British Columbia

'Thanks, but no thanks': Kelowna to fight speculation tax

Kelowna city council voted Tuesday to draft a letter to the B.C. government officially announcing its opposition to the proposed speculation tax.

Council 'fundamentally opposed' to proposed tax, votes to draft letter to NDP addressing concerns

Kelowna Mayor Colin Basran says the tax could have 'dire unintended consequences' for the Okanagan city which relies on tourism and outside investment. (City of Kelowna/ Facebook)

After weeks of rumblings, Kelowna city council has made it official: it wants no part in the province's proposed speculation tax.

Council agreed Tuesday night to draft a letter to the provincial government saying the city is "fundamentally opposed to the implementation of a vacancy-based speculation tax as proposed in budget 2018."

"Thanks, but no thanks," said Kelowna Mayor Colin Basran during a council meeting this week.

The heavily criticized tax was announced by the government to address rapidly rising house prices. It would only be applied to certain B.C. communities, including West Kelowna and Kelowna.

West Kelowna and the Regional District of Nanaimo have already announced their opposition to the tax.

'Fundamentally wrong'

Basran has previously said he believes the tax could have "dire unintended consequences" for the Okanagan city which relies on tourism and out-of-province investment, a point he reiterated during the council meeting.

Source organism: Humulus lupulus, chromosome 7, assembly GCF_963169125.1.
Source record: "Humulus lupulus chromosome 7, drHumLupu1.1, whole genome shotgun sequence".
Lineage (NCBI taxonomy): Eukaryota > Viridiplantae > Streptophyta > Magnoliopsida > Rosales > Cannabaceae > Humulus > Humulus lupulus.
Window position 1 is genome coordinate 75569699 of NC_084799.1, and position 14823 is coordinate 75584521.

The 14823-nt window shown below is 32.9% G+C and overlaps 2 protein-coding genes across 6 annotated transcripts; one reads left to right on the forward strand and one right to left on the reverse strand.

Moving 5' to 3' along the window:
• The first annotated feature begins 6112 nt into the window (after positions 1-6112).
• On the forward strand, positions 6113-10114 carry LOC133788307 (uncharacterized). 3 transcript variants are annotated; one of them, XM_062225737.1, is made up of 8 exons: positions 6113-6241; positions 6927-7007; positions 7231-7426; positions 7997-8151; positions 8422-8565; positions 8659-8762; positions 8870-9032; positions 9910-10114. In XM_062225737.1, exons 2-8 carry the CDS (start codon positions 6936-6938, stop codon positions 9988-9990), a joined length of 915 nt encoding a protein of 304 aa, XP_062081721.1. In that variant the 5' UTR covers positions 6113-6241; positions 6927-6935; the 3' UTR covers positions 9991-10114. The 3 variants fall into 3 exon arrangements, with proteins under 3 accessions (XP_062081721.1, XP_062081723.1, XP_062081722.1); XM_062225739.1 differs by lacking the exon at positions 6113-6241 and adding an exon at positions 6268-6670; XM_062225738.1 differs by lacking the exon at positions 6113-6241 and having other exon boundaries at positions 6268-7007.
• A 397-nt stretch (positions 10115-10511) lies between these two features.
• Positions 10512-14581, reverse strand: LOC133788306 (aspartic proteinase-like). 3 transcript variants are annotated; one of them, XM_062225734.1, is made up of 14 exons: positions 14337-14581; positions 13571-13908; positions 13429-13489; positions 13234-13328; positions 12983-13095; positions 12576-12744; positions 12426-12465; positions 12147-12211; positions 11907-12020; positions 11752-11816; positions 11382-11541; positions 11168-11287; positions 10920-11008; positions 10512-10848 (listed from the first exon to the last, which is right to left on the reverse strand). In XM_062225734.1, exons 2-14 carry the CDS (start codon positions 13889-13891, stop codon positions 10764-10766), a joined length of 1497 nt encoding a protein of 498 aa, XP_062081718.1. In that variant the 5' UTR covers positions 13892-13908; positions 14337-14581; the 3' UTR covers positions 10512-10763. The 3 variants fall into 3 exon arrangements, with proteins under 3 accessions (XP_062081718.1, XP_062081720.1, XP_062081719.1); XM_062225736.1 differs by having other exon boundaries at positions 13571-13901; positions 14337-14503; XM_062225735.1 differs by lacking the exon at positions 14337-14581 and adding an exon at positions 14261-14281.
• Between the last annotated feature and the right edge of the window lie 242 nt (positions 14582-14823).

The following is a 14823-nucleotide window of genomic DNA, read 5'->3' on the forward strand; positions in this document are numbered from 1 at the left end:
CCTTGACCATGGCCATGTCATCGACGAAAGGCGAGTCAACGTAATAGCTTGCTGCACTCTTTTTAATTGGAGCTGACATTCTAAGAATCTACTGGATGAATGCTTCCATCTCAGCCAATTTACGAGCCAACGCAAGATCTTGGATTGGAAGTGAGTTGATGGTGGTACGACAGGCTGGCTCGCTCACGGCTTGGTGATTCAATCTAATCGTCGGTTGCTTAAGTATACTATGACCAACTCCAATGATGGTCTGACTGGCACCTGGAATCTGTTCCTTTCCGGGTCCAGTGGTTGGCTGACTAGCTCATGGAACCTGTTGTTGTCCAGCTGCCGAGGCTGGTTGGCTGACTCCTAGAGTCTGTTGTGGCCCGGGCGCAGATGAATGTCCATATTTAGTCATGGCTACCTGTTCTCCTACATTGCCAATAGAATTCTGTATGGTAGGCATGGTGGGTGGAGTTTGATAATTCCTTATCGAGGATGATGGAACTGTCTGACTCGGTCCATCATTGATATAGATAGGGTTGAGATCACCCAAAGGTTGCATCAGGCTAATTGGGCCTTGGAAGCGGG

"In my estimation, the speculation tax as proposed has so many damaging impacts," said Basran.

"We've had homes for locals and we've had outside investment in our communities for decades ... I still believe we can have both."

City officials are now seeking a meeting with the premier, the minister of finance and the minister of municipal affairs and housing to discuss the community's concerns.

West Kelowna has also announced its opposition to the tax asking that the Okanagan community be exempt. (City of West Kelowna)

Councillor Brad Sieben says he believes the tax is "fundamentally wrong."

"I really take offence to the fact that Kelowna is identified in this without any consultation whatsoever with us as a municipality," said Sieben. 

"I fundamentally don't support the tax at all. It shouldn't be there ... full stop. It's unfair."

Staff say tax is 'misapplied'

City manager Ron Mattiussi says he thinks the province's motivation to address the housing crisis was genuine, but he believes the tax is "not the right solution."

"Our position is you're trying to solve a problem, we get that, but we think it's misapplied. There may be better ways to solve that problem," Mattiussi told CBC Daybreak South host Chris Walker.

"Hopefully that message will resonate with the province."

West Kelowna Mayor Doug Findlater had a meeting scheduled with Finance Minister Carole James Wednesday in hopes of earning his city an exemption from the tax.

With files from CBC's Daybreak South and Chris Walker.

About the Author

Jaimie Kehler is a web writer, producer and broadcaster based in Kelowna, B.C. She has also worked for CBC News in Toronto and Ottawa. To contact her with a story, email